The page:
Transavia Airlines (HV, Amsterdam Schiphol) chief executive Marcel de Nooijer does not rule out a scenario where the KLM Royal Dutch Airlines low-cost subsidiary is forced to leave the Netherlands should a proposed night-flight ban go ahead at Amsterdam Schiphol.

"I think we're on a timeline that does not rule out anything," he said when interviewed on public broadcaster NPO Radio 1 on April 19. Pressed by host Sven Kockelmann about the possible consequences of a night closure at Schiphol, he answered: "We always have to check in every situation: what are the solutions?"

Still, being a longstanding airline serving Dutch travellers, De Nooijer emphasised that Transavia would like to keep its home base at Schiphol. "It is not easy to pick it up all at once and put it somewhere else. That can have major consequences."

He warned that a night-time closure of Schiphol would make it unaffordable for Transavia Airlines to serve the airport, as night flights are an essential part of the airline's revenue model. "We want to be able to operate three times a day because that means we can carry as many seats as possible, and that keeps flying affordable, and the night is a very important part of that."

According to De Nooijer, Transavia Airlines has 73% of all night slots at Schiphol, between 2400L and 0500L (2300-0400Z).

He further cautioned about the possible resulting capacity loss for Dutch holidaymakers, making - he said - flying inaccessible to a large part of Dutch society, as well as the potential loss to aviation-linked sectors such as hotels, taxis, and caterers.

He also argued that the proposed night ban was unnecessary as the airline's fleet renewal made it redundant. Currently operating forty-six B737s (mostly B737-800s and four B737-700s), Transavia Airlines is transitioning to an all-Airbus fleet following an order for 100 A320neo Family aircraft by parent Air France-KLM. Transavia has already received three A321-200NX with two more to follow. It also has four A321-200Ns on order, according to the ch-aviation fleets module.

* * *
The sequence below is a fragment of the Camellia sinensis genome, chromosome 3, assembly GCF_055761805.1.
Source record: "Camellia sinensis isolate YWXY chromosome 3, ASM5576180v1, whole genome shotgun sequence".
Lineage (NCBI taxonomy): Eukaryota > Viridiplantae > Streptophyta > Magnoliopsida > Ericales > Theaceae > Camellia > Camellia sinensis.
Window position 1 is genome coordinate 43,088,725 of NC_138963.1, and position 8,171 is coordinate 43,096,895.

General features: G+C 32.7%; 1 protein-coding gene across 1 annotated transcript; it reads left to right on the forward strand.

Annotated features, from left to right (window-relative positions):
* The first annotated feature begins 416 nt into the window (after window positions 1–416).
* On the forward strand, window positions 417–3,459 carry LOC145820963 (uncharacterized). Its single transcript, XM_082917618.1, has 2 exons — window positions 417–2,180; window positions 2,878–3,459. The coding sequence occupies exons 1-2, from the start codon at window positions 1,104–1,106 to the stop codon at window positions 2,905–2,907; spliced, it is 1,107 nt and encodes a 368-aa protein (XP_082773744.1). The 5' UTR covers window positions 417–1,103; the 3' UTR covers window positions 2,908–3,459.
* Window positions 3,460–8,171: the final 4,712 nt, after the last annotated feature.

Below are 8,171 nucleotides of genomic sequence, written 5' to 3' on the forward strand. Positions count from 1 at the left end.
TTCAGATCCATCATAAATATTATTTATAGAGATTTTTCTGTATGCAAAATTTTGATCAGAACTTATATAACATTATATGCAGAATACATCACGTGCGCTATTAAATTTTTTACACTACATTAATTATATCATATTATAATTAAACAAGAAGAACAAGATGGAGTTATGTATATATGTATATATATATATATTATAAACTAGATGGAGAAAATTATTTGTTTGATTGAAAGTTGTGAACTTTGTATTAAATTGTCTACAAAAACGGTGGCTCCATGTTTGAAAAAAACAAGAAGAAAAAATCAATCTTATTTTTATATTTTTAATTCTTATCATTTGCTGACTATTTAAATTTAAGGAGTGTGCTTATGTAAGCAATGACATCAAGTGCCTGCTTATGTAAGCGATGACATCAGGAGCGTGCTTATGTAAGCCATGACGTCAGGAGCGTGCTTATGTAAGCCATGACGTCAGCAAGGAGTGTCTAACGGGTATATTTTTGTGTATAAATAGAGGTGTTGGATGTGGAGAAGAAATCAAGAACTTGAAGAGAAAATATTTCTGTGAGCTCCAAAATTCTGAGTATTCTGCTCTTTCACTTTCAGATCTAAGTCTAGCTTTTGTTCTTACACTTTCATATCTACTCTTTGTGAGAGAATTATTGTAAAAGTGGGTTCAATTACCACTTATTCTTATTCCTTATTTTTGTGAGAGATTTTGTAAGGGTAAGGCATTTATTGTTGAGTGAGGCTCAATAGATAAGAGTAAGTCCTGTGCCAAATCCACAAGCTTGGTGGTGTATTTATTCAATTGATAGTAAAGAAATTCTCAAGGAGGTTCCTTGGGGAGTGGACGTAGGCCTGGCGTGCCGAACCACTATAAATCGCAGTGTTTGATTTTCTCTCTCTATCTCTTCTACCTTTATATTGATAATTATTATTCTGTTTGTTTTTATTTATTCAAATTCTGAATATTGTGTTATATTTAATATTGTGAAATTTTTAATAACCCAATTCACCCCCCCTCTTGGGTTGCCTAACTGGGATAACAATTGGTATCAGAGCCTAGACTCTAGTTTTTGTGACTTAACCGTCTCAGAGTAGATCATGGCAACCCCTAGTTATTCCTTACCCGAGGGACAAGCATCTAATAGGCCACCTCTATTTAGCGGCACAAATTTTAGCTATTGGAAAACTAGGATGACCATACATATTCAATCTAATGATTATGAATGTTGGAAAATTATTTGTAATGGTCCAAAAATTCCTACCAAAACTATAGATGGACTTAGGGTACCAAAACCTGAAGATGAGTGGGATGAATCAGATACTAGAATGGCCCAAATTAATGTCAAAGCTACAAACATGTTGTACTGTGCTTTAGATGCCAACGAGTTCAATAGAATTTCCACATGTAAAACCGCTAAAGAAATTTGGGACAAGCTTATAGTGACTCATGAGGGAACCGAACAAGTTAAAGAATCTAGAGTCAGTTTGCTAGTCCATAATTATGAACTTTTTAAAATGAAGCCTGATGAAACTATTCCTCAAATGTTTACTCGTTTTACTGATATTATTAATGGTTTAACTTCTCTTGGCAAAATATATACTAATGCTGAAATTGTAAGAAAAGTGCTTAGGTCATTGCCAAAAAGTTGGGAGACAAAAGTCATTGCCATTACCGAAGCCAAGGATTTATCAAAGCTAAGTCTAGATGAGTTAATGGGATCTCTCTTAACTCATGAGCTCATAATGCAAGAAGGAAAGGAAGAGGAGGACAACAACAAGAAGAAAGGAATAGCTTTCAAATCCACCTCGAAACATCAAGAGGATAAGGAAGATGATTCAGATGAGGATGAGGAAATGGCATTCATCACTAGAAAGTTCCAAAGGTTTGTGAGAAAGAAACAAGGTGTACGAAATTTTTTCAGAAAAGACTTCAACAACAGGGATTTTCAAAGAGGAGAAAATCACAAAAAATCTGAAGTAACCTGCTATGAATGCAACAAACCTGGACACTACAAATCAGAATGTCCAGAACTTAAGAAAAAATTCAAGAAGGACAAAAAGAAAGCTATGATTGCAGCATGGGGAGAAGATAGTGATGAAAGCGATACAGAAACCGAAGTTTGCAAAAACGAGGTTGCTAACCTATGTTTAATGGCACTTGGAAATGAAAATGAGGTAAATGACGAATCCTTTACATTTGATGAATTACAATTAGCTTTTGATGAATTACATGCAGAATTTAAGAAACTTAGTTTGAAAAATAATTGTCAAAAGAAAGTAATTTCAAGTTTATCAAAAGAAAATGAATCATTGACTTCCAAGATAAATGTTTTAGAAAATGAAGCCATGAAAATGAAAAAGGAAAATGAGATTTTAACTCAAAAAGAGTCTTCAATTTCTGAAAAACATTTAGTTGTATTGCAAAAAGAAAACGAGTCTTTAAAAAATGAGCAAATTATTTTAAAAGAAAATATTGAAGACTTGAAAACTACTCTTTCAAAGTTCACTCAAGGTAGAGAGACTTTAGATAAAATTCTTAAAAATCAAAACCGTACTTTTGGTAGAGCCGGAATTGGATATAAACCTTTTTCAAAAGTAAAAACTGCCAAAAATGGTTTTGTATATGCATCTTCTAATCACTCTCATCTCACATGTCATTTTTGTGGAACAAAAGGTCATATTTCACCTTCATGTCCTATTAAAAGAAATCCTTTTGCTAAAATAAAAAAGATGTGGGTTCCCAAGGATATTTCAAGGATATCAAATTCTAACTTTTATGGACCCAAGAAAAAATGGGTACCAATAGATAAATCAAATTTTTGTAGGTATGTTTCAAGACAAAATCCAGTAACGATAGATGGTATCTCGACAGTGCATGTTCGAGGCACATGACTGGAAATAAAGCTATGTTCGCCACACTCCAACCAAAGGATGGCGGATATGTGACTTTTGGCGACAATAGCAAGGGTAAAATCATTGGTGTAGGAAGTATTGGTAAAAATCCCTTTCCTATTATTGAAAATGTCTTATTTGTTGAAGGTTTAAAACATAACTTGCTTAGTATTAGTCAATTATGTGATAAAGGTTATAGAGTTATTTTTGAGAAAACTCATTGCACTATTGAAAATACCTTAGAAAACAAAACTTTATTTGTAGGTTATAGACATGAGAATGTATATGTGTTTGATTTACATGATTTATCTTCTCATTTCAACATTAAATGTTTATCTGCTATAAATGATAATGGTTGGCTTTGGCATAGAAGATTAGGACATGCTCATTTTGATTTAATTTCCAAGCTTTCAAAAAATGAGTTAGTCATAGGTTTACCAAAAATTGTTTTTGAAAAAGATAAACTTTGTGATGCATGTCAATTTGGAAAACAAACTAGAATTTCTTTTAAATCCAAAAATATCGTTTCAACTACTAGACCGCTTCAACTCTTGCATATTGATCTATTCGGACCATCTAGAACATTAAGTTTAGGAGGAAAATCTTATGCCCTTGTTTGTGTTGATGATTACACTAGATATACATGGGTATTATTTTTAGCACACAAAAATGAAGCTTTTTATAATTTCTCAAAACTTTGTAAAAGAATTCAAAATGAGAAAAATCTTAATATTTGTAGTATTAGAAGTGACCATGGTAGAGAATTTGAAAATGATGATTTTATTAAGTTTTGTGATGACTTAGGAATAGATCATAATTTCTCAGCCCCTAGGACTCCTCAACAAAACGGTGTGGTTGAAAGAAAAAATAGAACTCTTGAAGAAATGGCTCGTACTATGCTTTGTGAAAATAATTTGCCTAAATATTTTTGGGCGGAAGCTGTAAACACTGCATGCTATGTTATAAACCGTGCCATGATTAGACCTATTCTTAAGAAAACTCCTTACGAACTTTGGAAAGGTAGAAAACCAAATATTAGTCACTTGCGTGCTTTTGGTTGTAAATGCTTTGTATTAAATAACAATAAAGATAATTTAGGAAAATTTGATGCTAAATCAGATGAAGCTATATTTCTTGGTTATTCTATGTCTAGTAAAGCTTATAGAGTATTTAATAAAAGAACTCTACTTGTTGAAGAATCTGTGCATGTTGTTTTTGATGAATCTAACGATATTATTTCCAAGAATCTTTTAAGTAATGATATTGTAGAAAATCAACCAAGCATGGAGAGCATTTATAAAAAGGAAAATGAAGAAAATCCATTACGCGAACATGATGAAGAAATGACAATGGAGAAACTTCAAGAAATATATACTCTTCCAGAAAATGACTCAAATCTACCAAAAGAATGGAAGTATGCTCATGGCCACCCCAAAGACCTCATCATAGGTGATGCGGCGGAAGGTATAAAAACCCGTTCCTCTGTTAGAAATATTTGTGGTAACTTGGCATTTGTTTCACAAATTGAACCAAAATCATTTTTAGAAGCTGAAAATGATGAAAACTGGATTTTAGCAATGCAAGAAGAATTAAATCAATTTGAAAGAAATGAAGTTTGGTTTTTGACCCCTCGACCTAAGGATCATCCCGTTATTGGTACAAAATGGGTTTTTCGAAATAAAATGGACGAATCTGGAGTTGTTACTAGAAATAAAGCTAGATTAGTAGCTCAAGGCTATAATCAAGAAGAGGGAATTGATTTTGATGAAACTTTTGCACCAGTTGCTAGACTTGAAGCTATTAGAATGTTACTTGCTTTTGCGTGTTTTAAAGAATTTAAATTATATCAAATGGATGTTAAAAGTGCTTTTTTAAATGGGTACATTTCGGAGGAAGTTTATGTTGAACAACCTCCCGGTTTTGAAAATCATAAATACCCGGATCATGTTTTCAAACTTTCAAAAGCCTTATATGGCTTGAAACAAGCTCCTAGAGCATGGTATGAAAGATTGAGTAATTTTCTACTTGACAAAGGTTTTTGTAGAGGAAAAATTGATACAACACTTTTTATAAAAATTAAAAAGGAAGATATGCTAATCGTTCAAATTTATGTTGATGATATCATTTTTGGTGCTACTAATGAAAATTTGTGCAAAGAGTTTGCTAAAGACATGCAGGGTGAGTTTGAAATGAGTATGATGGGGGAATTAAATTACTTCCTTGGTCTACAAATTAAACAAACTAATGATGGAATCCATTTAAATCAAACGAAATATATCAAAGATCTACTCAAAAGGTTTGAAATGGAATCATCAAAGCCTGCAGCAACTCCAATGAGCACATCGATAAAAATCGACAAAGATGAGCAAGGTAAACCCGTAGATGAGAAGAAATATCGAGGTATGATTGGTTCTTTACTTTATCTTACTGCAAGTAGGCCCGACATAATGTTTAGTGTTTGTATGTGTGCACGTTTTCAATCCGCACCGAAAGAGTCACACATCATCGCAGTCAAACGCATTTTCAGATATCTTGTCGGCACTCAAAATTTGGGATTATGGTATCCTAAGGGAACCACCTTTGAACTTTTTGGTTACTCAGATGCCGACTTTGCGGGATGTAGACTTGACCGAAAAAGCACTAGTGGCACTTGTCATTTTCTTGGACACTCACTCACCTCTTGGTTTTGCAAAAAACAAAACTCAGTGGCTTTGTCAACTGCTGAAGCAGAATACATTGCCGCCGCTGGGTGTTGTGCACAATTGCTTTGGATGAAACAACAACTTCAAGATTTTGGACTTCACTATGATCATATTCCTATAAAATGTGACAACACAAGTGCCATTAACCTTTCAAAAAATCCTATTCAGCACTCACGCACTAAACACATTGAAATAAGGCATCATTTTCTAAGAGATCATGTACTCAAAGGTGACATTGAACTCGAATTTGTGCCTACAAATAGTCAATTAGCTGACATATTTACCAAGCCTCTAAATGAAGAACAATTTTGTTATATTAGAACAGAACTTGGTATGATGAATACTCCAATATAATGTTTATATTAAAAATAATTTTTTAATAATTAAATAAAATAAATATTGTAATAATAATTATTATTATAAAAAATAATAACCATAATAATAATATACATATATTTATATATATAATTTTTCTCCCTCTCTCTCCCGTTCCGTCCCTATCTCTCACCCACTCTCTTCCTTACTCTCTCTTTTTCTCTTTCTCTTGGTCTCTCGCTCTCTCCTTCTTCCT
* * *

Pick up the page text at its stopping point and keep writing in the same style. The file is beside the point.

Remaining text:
It is not the first time the idea has been mooted for Air France-KLM, Transavia Airlines, and Transavia France (TO, Paris Orly) to operate from bases elsewhere in Europe.

In addition to its home base at Schiphol, Transavia Airlines operates from Dutch bases Eindhoven and Rotterdam, ch-aviation fleets data shows. The low-cost carrier also operates from Brussels National to 15 European destinations, according to the ch-aviation schedules module. Previous plans for bases in Munich and Copenhagen Kastrup did not materialise. The airline is now reportedly eyeing Düsseldorf for expansion.

KLM and Delta Air Lines have already adjusted their incoming flight schedules to the proposed curfew hours at Schiphol.

However, in November 2023, the Dutch government provisionally suspended an "experimental regulation" to set a limit of 460,000 flight movements at Schiphol as of March 31, 2024. It cited as reason a lawsuit against the regulation filed by several airlines. In addition, the United States and Canada are considering countermeasures that could affect Dutch airlines. The European Commission also doubts if the scheme complied with European laws and regulations. A Supreme Court ruling in the lawsuit is not expected until the second quarter of 2024 or later.